Younger shoppers are driving an increase in the number of those seeking out British food, according to new figures.

Shoppers are almost one and half times more likely to "buy British" than they were six years ago, according to research from IGD ShopperVista, with younger buyers and families driving the growth.



The study found 78% of shoppers would now buy British food if it was available compared with 55% in 2007. The greatest increase has been among 18 to 24-year-olds, with 69% likely to buy British now compared with 36% six years ago.

More than three-quarters of shoppers with children (77%) said they would buy British produce while nearly eight in ten shoppers (78%) said British farmers deserve the "full support" of the public.
The poll coincides with the agricultural industry's annual Open Farm Sunday open day on June 9.

IGD chief executive Joanne Denney-Finch said: "Price is always a top factor for shoppers when walking round their local store or shopping online and deciding what to buy. They also want high-quality food, but the challenging economic situation over the last few years has forced them to scrutinise every penny they spend.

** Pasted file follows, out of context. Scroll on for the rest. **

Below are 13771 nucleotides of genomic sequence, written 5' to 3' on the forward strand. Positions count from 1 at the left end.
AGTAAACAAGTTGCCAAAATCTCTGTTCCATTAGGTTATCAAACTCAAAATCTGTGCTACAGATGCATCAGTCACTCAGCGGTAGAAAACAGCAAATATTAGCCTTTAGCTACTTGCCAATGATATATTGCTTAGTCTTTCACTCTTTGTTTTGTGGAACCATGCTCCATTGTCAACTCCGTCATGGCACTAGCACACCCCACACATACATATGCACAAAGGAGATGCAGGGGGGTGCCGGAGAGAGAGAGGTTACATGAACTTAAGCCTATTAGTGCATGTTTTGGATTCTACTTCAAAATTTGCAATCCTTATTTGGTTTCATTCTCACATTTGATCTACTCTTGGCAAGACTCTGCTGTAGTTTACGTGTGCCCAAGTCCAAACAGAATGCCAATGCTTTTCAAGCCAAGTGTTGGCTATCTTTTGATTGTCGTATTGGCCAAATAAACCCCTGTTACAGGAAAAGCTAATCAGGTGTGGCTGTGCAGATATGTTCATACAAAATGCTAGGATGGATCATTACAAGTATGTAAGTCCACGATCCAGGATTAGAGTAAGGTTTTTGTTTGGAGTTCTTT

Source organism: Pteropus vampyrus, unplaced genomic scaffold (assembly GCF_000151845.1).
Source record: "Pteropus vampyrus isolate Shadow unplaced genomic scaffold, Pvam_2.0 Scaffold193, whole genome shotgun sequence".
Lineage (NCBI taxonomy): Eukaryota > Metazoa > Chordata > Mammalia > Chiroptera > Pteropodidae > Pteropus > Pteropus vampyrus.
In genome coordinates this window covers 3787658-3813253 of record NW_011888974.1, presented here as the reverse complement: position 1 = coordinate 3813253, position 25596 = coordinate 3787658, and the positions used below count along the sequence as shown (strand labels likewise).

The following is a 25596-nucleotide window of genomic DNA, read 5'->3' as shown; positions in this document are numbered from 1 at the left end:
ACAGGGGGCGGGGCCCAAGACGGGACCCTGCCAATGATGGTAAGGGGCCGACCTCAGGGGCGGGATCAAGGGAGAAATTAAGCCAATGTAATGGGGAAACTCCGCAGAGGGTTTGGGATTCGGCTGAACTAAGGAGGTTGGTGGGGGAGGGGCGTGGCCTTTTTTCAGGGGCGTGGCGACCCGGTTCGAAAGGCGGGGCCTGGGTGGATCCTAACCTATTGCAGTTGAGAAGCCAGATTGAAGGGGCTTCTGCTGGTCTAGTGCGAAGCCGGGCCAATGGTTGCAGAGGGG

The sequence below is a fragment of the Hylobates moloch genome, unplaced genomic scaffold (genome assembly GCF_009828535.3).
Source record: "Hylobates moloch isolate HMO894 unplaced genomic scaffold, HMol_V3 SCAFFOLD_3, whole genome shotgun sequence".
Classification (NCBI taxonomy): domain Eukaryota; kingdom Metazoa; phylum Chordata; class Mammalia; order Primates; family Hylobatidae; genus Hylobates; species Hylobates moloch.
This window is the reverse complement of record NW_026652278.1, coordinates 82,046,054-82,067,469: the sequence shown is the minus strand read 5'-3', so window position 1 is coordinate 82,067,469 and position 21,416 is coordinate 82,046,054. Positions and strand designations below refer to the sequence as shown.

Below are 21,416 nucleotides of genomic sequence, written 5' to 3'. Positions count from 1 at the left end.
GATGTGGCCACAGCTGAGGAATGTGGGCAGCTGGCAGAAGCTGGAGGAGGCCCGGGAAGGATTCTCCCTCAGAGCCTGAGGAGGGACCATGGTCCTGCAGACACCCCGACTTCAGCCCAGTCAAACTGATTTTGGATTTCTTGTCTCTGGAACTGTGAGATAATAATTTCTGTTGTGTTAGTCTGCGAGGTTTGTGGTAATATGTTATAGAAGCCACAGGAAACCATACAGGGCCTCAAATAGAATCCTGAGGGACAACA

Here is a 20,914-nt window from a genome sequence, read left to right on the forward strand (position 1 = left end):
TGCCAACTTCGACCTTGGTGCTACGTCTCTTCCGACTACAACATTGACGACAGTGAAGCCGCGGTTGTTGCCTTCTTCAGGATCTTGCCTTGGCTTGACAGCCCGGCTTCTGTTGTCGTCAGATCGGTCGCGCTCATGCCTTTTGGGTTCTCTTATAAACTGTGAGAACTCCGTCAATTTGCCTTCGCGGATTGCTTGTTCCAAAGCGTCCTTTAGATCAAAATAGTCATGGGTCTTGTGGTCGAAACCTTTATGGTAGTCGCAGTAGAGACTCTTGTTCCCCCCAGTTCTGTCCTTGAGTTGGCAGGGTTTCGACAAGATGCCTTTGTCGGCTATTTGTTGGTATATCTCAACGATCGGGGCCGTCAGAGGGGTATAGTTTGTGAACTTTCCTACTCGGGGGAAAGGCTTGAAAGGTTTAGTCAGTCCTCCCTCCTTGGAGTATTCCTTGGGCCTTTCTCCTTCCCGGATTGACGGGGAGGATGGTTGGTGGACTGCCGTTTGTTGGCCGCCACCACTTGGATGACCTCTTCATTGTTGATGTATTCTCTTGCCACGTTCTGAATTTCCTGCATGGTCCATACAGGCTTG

"The good news for British producers is that interest in food sourced in this country has never been higher - eight out of ten shoppers want to buy it. This is an excellent opportunity for local food producers, who clearly have the public's support. It is also a chance for food companies to emphasise the quality of their products."

Caroline Drummond, chief executive of Leaf (Linking Environment and Farming), which is organising Open Farm Sunday, said: "It is great to see that the British public's support for farmers has never been higher.

"British farmers have responded substantially to changing consumer requirements over the last ten years delivering quality food, enhancing the environment and building trust and confidence."


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